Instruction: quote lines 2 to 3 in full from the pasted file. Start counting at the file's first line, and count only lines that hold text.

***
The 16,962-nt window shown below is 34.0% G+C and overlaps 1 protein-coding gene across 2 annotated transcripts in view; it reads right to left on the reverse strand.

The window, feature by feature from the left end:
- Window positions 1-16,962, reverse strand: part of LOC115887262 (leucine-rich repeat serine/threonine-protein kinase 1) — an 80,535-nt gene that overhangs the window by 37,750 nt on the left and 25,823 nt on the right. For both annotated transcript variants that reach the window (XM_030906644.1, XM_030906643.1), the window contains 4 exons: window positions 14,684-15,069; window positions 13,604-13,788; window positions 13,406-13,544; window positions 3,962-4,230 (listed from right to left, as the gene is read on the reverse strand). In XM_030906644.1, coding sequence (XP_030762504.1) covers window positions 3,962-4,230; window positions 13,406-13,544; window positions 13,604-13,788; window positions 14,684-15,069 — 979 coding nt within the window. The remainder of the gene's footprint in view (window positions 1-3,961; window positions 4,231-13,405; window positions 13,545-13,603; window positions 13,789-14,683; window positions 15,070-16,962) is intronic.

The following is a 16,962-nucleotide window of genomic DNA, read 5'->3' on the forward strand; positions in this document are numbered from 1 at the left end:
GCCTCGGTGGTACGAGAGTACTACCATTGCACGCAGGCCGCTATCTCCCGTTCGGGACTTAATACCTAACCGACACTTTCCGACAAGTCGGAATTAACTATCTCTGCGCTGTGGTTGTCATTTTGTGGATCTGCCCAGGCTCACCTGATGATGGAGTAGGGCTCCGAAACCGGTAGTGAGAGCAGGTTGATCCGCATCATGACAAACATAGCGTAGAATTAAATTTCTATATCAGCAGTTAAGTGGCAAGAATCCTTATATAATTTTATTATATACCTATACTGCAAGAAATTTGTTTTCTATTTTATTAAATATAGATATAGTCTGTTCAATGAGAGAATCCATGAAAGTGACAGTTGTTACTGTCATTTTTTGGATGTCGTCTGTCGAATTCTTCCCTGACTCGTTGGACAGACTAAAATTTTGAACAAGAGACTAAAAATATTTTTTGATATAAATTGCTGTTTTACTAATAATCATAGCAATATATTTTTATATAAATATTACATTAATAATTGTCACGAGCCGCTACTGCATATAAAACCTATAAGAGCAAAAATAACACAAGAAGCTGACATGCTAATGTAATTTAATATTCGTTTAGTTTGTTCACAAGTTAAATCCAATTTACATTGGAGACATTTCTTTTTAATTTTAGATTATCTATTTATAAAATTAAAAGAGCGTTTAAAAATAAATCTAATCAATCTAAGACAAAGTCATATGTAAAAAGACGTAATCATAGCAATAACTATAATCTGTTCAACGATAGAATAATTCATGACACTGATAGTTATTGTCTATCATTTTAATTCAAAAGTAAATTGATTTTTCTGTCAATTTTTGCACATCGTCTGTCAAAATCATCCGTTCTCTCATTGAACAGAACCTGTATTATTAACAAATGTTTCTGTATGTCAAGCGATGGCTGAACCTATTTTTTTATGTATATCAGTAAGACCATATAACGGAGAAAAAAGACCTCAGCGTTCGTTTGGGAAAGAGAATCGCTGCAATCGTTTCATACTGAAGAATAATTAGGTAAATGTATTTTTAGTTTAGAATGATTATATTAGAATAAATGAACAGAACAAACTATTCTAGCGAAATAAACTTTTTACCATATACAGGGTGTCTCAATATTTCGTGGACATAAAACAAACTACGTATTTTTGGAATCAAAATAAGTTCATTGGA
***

The window, feature by feature from the left end:
- Window positions 1-16,962, reverse strand: part of LOC115887262 (leucine-rich repeat serine/threonine-protein kinase 1) — an 80,535-nt gene that overhangs the window by 37,750 nt on the left and 25,823 nt on the right. For both annotated transcript variants that reach the window (XM_030906644.1, XM_030906643.1), the window contains 4 exons: window positions 14,684-15,069; window positions 13,604-13,788; window positions 13,406-13,544; window positions 3,962-4,230 (listed from right to left, as the gene is read on the reverse strand). In XM_030906644.1, coding sequence (XP_030762504.1) covers window positions 3,962-4,230; window positions 13,406-13,544; window positions 13,604-13,788; window positions 14,684-15,069 — 979 coding nt within the window. The remainder of the gene's footprint in view (window positions 1-3,961; window positions 4,231-13,405; window positions 13,545-13,603; window positions 13,789-14,683; window positions 15,070-16,962) is intronic.